The best metal on Bandcamp in February includes a double dose of cosmic death metal, a medieval black metal glow-up, and much more.
Anthronomicon and Helionomicon
Vinyl LP, Compact Disc (CD), Cassette
The latest transmission from the planet Ulthar is a lot to take in. For starters, it takes up two full-length albums: Anthronomicon, which spreads its 40-odd minutes of confounding, complex death metal across eight songs; and Helionomicon, which is home to two massive, side-long compositions. Both albums plumb the depths of the cosmos and the soul alike, returning with dizzying riffage, haunted atmosphere, and incredible performances that help sell both. The band’s approach recalls fellow death metal explorers like Gorguts and Blood Incantation, but Ulthar have carved out a space of their own. Guitarist Shelby Lermo plays with a mathematical precision that he’s learned to disguise as anarchy, while bassist Steve Peacock (also the man behind black metal chaoticians Mastery and Pandiscordian Necrogenesis) and drummer Justin Ennis complete the power trio dynamic with their tricky yet punishing rhythms. Lermo is also a vocalist in Ulthar, and shortly after the sessions for Anthronomicon and Helionomicon, he learned he had throat cancer. (His recovery is going well.) These records are retroactively weighted with the knowledge that he may never sing again, at least not the way he has in the past. Hopefully that won’t be the case, but if it is, Anthronomicon and Helionomicon would make for one hell of a vocal swansong.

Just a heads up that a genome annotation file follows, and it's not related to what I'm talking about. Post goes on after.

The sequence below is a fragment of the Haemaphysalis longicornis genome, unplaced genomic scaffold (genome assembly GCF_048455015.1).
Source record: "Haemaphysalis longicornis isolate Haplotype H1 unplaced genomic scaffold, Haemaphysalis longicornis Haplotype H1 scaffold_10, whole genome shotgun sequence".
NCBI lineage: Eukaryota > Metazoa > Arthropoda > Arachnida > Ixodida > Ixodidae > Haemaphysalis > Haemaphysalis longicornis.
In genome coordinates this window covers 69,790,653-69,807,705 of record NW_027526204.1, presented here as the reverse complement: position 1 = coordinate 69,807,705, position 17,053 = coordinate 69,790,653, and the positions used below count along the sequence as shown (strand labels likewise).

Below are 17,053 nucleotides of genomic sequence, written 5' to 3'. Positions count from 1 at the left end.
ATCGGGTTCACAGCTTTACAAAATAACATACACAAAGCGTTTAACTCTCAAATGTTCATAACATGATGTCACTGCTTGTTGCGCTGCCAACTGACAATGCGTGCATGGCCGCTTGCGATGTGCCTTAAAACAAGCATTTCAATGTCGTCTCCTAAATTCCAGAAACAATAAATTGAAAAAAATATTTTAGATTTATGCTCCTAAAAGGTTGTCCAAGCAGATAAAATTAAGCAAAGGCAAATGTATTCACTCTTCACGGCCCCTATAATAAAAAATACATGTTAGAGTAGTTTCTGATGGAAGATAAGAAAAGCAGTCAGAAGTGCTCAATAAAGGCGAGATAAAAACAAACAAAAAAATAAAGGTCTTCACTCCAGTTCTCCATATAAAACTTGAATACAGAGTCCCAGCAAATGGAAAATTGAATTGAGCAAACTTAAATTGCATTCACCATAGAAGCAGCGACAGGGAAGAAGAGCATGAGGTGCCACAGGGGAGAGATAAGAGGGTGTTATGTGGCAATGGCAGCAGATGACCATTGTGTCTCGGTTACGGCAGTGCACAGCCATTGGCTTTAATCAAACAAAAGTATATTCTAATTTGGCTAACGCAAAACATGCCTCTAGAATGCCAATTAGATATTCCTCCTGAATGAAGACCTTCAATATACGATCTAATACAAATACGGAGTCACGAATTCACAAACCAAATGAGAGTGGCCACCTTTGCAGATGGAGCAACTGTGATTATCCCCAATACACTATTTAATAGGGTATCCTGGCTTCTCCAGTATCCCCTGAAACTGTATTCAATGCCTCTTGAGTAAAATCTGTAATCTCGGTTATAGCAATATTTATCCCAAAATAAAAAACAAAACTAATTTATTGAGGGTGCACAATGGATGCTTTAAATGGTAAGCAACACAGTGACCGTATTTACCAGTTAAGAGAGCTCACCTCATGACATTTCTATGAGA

As the curator of Grime Stone Records and the primary musician behind many of its projects, the California artist known as Abysmal Specter has created his own strange world in the hinterlands where raw black metal and dungeon synth meet. It’s a world well worth getting lost in, but if you’re only going to check out one Grime Stone release, it should probably be Curta’n Wall’s Siege Ubsessed! After four excellent EPs and a split with Fugitive Wizard, the medieval-themed Curta’n Wall have delivered a rarity for Grime Stone: a true full-length album. Siege Ubsessed! is, almost by default, the most ambitious record Abysmal Specter has ever made. Its arrangements are rich and varied, with at least a dozen guest musicians helping A.S. flesh out its 15 songs. Accordion, bagpipes, tin whistle, violin, saxophone, banjo, shawm, hurdy-gurdy, and bouzouki all join the fray alongside the Specter’s jagged guitar, chintzy synths, programmed drums, and croaked vocals. (The honey-voiced Elvya Dulcimer handles almost as many of the album’s vocal parts as Specter.) The production on Siege Ubsessed! is also a cut above the deliberately lo-fi recordings of most of the Grime Stone catalog. That might alienate some people who were only here for the raw black metal aesthetic. Good riddance to them. Curta’n Wall is onto something far more exciting.